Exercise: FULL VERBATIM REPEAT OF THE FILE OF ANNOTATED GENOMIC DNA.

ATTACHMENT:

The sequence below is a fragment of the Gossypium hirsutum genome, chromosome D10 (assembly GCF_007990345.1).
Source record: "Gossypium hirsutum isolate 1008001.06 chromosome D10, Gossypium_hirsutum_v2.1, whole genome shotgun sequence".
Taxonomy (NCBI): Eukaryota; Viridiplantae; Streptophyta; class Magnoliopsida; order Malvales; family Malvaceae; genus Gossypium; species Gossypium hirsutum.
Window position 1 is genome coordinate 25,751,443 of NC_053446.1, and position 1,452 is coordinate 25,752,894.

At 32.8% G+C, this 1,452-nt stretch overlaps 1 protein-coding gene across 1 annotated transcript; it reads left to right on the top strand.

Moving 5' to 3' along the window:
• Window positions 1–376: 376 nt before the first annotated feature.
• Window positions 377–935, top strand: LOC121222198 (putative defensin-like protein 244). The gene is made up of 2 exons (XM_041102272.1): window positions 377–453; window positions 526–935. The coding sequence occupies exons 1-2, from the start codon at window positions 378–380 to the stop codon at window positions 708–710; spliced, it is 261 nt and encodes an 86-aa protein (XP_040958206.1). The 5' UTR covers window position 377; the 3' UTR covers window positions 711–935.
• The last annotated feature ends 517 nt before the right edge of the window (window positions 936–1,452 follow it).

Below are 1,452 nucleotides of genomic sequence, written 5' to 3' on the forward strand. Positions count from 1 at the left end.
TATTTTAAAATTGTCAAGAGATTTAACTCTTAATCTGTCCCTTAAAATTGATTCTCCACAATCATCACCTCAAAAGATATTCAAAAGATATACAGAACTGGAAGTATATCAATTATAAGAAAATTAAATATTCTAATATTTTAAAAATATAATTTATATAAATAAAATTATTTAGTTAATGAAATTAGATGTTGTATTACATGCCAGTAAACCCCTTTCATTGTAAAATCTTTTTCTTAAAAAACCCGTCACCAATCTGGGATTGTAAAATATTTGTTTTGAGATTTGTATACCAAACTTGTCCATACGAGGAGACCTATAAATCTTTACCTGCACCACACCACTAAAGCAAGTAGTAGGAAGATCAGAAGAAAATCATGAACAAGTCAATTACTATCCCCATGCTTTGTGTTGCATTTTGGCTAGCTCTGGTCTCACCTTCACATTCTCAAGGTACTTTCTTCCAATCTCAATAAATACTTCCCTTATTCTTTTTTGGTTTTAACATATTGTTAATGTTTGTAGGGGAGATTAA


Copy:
The sequence below is a fragment of the Gossypium hirsutum genome, chromosome D10 (assembly GCF_007990345.1).
Source record: "Gossypium hirsutum isolate 1008001.06 chromosome D10, Gossypium_hirsutum_v2.1, whole genome shotgun sequence".
Taxonomy (NCBI): Eukaryota; Viridiplantae; Streptophyta; class Magnoliopsida; order Malvales; family Malvaceae; genus Gossypium; species Gossypium hirsutum.
Window position 1 is genome coordinate 25,751,443 of NC_053446.1, and position 1,452 is coordinate 25,752,894.

At 32.8% G+C, this 1,452-nt stretch overlaps 1 protein-coding gene across 1 annotated transcript; it reads left to right on the top strand.

Moving 5' to 3' along the window:
• Window positions 1–376: 376 nt before the first annotated feature.
• Window positions 377–935, top strand: LOC121222198 (putative defensin-like protein 244). The gene is made up of 2 exons (XM_041102272.1): window positions 377–453; window positions 526–935. The coding sequence occupies exons 1-2, from the start codon at window positions 378–380 to the stop codon at window positions 708–710; spliced, it is 261 nt and encodes an 86-aa protein (XP_040958206.1). The 5' UTR covers window position 377; the 3' UTR covers window positions 711–935.
• The last annotated feature ends 517 nt before the right edge of the window (window positions 936–1,452 follow it).

Below are 1,452 nucleotides of genomic sequence, written 5' to 3' on the forward strand. Positions count from 1 at the left end.
TATTTTAAAATTGTCAAGAGATTTAACTCTTAATCTGTCCCTTAAAATTGATTCTCCACAATCATCACCTCAAAAGATATTCAAAAGATATACAGAACTGGAAGTATATCAATTATAAGAAAATTAAATATTCTAATATTTTAAAAATATAATTTATATAAATAAAATTATTTAGTTAATGAAATTAGATGTTGTATTACATGCCAGTAAACCCCTTTCATTGTAAAATCTTTTTCTTAAAAAACCCGTCACCAATCTGGGATTGTAAAATATTTGTTTTGAGATTTGTATACCAAACTTGTCCATACGAGGAGACCTATAAATCTTTACCTGCACCACACCACTAAAGCAAGTAGTAGGAAGATCAGAAGAAAATCATGAACAAGTCAATTACTATCCCCATGCTTTGTGTTGCATTTTGGCTAGCTCTGGTCTCACCTTCACATTCTCAAGGTACTTTCTTCCAATCTCAATAAATACTTCCCTTATTCTTTTTTGGTTTTAACATATTGTTAATGTTTGTAGGGGAGATTAA